DULUTH MINNESOTA BRIDGE SPOONS


This unique bridge opened in 1905 and was the very first aerial lift bridge in the USA.

all spoons are sterling silver

duluth bridge spoons

Three nicely engraved spoons depicting the aerial lift bridge in Duluth, Mn

Prepared by:

Thomas R. Holden, Museum Technician

Lake Superior Maritime Visitor Center

U.S. Army Corps of Engineers

DULUTH'S AERIAL LIFT BRIDGES

There was heavy demand in the early 1900s for easy access to Minnesota Point on the shore of Lake Superior in Duluth, Minnesota, or as those who lived there preferred to call the area, "Park Point."

The problem of access to Minnesota Point had existed since 1871 when the Duluth Ship Canal was cut through to Lake Superior. A permanent solution for safe, reliable access was needed across the canal.

Although rowboats and steam ferries of various descriptions served to get people to and from Park Point, this was not always convenient, particularly in winter months when ice choked the canal and bay. A temporary suspension bridge was sometimes put in place for the winter. It swayed in the wind and took courage or desperation to cross. Ferries like the ELLEN D., ANNIE L. SMITH, and ESTELLE, among many, served the residents of Park Point faithfully over the years.

A design solution arrived at after exploring many alternative ideas was an aerial transfer bridge. This was not a new idea, but it was unique in the United States. Duluth's bridge was patterned after a suspended car bridge in Rouen, France.

Completed in 1905, Duluth's new Aerial Transfer Bridge carried up to 62-1/2 tons including automobiles, horses and wagons, and pedestrian traffic. It took 5 cents and about one minute to transit the 300-foot wide ship canal one way, and a crossing was made about every 5 minutes when demand was heavy. Two 40 horsepower electric motors beneath the suspended car or "gondola" pulled cables which moved it from side to side while hanging from tracks mounted on the fixed truss overhead. In the event of a power failure, the motorman could hand-power the gondola across the canal.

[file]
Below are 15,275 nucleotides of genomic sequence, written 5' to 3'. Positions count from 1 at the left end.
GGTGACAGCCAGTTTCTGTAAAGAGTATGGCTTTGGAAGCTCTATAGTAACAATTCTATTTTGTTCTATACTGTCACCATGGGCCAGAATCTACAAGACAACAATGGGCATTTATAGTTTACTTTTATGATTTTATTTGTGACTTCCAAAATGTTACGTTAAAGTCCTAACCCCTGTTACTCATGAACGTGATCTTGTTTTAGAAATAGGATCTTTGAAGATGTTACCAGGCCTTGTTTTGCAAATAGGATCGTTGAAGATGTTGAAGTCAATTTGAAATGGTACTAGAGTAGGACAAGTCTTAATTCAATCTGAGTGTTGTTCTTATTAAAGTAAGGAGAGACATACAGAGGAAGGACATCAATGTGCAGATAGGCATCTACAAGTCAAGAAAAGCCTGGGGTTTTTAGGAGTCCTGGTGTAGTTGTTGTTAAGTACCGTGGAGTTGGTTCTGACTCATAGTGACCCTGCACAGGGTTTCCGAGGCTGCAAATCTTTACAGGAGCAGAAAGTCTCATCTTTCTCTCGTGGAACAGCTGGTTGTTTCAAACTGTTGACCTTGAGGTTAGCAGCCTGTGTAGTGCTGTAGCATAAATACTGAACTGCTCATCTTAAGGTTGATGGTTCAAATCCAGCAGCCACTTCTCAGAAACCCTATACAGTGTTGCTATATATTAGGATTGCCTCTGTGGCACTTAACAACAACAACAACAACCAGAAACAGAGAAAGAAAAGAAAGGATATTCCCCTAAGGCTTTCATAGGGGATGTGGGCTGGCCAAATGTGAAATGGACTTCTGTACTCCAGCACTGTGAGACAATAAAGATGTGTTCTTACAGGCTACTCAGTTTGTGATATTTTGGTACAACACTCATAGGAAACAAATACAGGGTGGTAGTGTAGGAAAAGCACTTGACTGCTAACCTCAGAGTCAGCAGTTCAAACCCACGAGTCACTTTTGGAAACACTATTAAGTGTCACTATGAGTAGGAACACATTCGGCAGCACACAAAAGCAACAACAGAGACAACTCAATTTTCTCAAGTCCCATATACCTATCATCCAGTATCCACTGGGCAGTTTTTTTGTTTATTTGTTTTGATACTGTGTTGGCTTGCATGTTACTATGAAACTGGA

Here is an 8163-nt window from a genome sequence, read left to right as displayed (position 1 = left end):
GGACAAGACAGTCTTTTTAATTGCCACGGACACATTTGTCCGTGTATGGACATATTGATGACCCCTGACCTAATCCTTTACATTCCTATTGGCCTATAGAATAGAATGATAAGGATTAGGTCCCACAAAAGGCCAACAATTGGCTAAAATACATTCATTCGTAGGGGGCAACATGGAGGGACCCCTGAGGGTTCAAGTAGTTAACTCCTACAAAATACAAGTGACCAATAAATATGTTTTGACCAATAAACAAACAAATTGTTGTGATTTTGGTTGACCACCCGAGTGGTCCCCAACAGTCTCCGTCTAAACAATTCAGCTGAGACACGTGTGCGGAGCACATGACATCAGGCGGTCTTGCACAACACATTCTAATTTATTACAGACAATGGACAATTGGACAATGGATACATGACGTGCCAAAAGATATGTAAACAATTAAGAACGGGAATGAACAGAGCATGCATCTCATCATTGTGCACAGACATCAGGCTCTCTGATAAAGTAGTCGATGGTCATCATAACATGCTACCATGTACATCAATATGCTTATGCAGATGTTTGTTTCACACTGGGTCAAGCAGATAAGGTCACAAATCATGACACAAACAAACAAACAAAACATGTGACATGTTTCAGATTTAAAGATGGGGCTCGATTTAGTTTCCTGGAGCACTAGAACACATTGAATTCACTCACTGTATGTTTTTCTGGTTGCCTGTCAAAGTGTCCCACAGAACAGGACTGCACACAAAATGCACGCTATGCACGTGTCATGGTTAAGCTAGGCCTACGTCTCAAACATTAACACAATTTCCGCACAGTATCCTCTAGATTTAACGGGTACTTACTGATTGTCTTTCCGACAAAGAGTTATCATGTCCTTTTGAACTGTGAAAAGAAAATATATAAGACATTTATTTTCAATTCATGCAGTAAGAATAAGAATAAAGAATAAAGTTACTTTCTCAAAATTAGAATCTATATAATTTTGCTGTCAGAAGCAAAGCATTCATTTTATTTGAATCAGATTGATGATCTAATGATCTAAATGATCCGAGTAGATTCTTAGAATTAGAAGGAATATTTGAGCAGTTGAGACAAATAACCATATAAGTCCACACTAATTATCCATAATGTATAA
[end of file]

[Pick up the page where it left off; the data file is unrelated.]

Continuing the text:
Prepared by:

Thomas R. Holden, Museum Technician

Lake Superior Maritime Visitor Center

U.S. Army Corps of Engineers

600 Lake Avenue South

Duluth, MN 55802-2354

duluth bridge spoons

duluth bridge spoons

duluth bridge spoons havana habana

In the spoon world, we call this type of spoon a MULE. A mule is where the handle appears to be unrelated to the bowl.

In this case, the handle indicates that it is from "Habana" (Havanna, Cuba) and the bowl is an engraved picture of the Duluth Aerial Bridge.

I do NOT believe that this is a mistake or an accident, but I can only speculate on the meaning.

Three letters (initials) are engraved on the back.

1. My first guess is that one of Duluth's residents was involved in the Spanish American war and bought this spoon in Havana. Sometime after returning they had the bowl and letters custom engraved.

2. A search turned up two businesses in Duluth using the name 'Havana'. One is now a chain of tobacco stores and they used to specialize in Havana cigars.The other is a restaurant and there is also a private Havana club.

My guess is that at one time these businesses were all related.

duluth train bridge ship spoon

Nice embossed spoon saying "Duluth--where the train and water meet'

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